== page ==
'Critical mass' for deaf education
Cochlear implant pioneer and Founding Director of La Trobe University's new Centre for Bionic Ear and Neurosensory Research, Professor Graeme Clark, has 'wholeheartedly' congratulated Prime Minister Kevin Rudd and former Liberal leader Brendan Nelson for their announcement yesterday that the Federal Government will introduce a national screening program for deafness.
Prof. Graeme Clark (left) and Dr Tony Paolini.
The La Trobe University Graeme Clark Centre was set up late last year, boosting cross-disciplinary research including cognitive approaches to language and speech development, to improve treatments for hearing and other neurosensory disorders. It is also working towards a new generation of 'hi-fi' cochlear implants.
'Like my professional colleagues, I have waited for over 40 years for a change in the health system to ensure the early diagnosis of deafness in children,' Professor Clark said.
He said moderate to profound hearing losses must be diagnosed before the age of 12 months, with hearing aids provided when the loss is not severe, and a cochlear implant when the loss is severe to profound.
'If these measures are taken there is a great need to ensure that all schools provide appropriate educational methods so that speech and language are achieved in children at near normal levels.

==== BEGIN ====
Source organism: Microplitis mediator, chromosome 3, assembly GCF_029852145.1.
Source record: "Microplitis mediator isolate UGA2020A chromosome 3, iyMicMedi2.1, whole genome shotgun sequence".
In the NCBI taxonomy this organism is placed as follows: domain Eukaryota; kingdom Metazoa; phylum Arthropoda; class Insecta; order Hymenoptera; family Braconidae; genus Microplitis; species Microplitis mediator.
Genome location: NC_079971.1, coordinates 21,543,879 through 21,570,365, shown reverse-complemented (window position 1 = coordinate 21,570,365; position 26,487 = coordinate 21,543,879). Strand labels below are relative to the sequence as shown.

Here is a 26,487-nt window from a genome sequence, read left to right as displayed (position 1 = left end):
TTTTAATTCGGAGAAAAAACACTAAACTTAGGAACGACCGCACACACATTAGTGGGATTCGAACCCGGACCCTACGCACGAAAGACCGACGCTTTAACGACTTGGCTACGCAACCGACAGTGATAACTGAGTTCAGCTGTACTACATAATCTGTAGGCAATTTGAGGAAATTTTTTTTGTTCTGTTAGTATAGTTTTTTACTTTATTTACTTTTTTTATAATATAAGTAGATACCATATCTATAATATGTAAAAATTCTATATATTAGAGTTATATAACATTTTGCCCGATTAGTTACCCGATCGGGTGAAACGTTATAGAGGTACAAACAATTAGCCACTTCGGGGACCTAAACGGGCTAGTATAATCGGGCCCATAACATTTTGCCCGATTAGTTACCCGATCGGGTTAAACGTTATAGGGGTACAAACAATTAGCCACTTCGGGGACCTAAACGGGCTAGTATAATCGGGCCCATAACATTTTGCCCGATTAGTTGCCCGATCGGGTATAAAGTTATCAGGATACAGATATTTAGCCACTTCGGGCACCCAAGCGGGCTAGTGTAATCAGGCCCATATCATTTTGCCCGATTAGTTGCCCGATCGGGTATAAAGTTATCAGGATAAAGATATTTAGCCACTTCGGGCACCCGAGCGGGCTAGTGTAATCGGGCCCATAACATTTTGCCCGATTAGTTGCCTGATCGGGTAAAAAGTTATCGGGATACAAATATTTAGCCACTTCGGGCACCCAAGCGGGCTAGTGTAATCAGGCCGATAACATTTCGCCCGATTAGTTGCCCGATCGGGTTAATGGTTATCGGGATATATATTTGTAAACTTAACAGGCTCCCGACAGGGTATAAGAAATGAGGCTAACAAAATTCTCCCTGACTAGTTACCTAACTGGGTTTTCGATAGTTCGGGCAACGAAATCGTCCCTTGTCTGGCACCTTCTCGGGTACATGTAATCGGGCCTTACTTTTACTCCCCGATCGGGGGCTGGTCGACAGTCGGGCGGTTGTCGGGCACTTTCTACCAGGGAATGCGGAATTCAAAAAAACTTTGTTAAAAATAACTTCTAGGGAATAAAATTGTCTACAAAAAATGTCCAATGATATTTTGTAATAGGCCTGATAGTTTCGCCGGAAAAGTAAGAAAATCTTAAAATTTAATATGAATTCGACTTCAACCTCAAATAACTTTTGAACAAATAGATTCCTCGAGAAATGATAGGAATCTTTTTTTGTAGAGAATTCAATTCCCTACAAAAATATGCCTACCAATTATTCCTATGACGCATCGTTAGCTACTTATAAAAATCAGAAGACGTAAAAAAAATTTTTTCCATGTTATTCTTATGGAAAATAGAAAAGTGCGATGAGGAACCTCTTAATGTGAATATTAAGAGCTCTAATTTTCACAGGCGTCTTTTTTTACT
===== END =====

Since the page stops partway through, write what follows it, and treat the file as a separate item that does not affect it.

'This new legislation will then enable severe to profoundly deaf children to compete with their hearing peers on a normal footing,' Professor Clark added.
'With early diagnosis, hearing aids or cochlear implants, as well as auditory verbal education, children will not only be able to achieve their true potential - but the country will save hundreds of thousands of dollars in educational expenses and the loss of work capability.'
The new Graeme Clark Centre for Bionic Ear and Neurosensory Research at La Trobe University will undertake studies to help ensure that the right methods of education for people with hearing difficulties are used to the full. The Centre has links with the School of Psychological Sciences, Human Communication Sciences and the University's new Institute for Social Participation.
'A critical mass of educational and research collaboration is being established at La Trobe to move with the times in the education of deaf children,' Professor Clark said.
'In the United States they now cover 95% of the children and in Sweden 95% of profoundly deaf children have a cochlear implant and the government will provide bilateral implants if they are justified.'
Professor Graeme Clark
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